Balancing making a difference with making a living in the conservation sector

Estimated associations between conservationist satisfaction with goal progress and explanatory variables among 2336 survey respondents (points, mean of the posterior distribution on the log-odds scale; bars, 95% credibility intervals; cross-cutting, encompassing terrestrial and marine biomes). Dispositional optimism, years in conservation, and work hours are scaled and centered. Thresholds, goal name, and response categories corresponding to missing data are not shown

Pienkowski, T., Keane, A., Castelló y Tickell, S., Hazenbosch, M., Arlidge, W. N. S., Baranyi, G., Brittain, S., de Lange, E., Khanyari, M., Papworth, S., & Milner-Gulland, E. J. (2022). Balancing making a difference with making a living in the conservation sector. Conservation Biology. 36, e13846.


Goals play important roles in people’s lives because they focus attention, mobilize effort, and sustain motivation. Understanding conservationists’ satisfaction with goal progress may provide insights into real-world environmental trends and flag risks to their well-being and motivation. We asked 2694 conservationists working globally how satisfied they were with progress toward goals important to them. We then explored how this satisfaction varied among groups, including demographic and occupational. Finally, we looked at respondents’ experiences associated with goal-progress satisfaction. Many (94.0%) indicated that making a meaningful contribution to conservation was an important goal for them, and over half were satisfied or very satisfied in this area (52.5%). However, respondents were generally dissatisfied with progress on collective conservation goals (e.g., stopping species loss). Some groups were more likely to report dissatisfaction than others. For instance, those in conservation for longer tended to be less satisfied with collective goal progress (log odds –0.21, 95% credibility interval [CI] –0.32 to –0.10), but practitioners reported greater satisfaction (log odds 0.38, 95% CI 0.15–0.60). Likewise, those who were more optimistic in life (log odds 0.24, 95% CI 0.17–0.32), male (log odds 0.25, 95% CI 0.10–0.41), and working in conservation practice (log odds 0.25, 95% CI 0.08–0.43) reported greater satisfaction with individual goal progress. Free-text responses suggested widespread dissatisfaction with livelihood goals, particularly related to job security and adequate compensation. Although contributing to conservation appeared to be a source of satisfaction, slow goal progress in other areas––particularly around making a living––looked to be a source of distress and demotivation. Employers, funders, professional societies, and others should consider ways to help those in the sector make a difference while making a satisfactory living by, for example, prioritizing conservationists′ well-being when allocating funding. This support could include avoiding exploitative practices, fostering supportive work environments, and celebrating positive outcomes.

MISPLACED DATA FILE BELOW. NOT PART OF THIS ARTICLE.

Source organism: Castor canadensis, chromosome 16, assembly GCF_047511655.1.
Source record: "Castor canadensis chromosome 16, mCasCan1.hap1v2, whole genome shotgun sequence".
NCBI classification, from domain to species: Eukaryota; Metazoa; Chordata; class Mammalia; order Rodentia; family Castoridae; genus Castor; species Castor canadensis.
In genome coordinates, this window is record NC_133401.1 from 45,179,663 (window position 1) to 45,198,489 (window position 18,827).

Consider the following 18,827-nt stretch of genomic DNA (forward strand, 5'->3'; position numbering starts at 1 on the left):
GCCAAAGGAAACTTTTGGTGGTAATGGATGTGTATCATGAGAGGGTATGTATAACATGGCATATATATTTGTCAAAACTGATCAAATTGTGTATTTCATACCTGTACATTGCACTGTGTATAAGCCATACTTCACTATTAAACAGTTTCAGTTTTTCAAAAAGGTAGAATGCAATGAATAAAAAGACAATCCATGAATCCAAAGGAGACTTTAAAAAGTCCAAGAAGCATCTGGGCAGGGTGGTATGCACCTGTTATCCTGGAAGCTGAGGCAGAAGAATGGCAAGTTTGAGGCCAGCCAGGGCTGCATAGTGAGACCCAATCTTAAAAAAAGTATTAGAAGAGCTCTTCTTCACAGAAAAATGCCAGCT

Personal traits predict conservationists’ optimism about outcomes for nature

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Figure 2: Expectations about conservation outcomes in the next 10 years. The perceived likelihood that 10 nationally focused conservation outcomes indicative of the five Strategic Goals (A–E) of the Convention on Biological Diversity’s Aichi Biodiversity Targets (SO-1 to SO-10), and locally focused goals (SO-11), will be met by 2030 (CBD, 2010). Respondents were asked to think about the country whose conservation context they were most familiar with when evaluating the 10 nationally focused outcomes. Respondents were asked to think about the specific conservation area or context they were most familiar with when evaluating the locally focused goals

In the face of unprecedented biodiversity loss, the belief that conservation goals can be met could play an important role in ensuring they are fulfilled. We asked conservationists how optimistic they felt about key biodiversity outcomes over the next 10 years; 2341 people familiar with conservation in 144 countries responded. Respondents expressed optimism that enabling conditions for conservation would improve but felt pressures would continue, and the state of biodiversity was unlikely to get better. Respondents with greater general optimism about life, at early-career stages, and working in practice and policy (compared to academia) reported higher conservation optimism. But most of our biodiversity and conservation status indicators were not associated with conservation optimism. Unbounded optimism without appropriate action would be misguided in the face of growing threats to biodiversity. However, supporting those struggling to see the light at the end of the tunnel could help sustain efforts to overcome these threats.

Pienkowski, T., Keane, A., de Lange, E., Khanyari, M., Arlidge, W. N. S., Baranyi, G., Brittain, S., Castelló y Tickell, S., Hazenbosch, M., Papworth, S., & Milner-Gulland, E. J.Personal traits predict conservationists’ optimism about outcomes for nature. Conservation Letters. 2022; 00 e12873.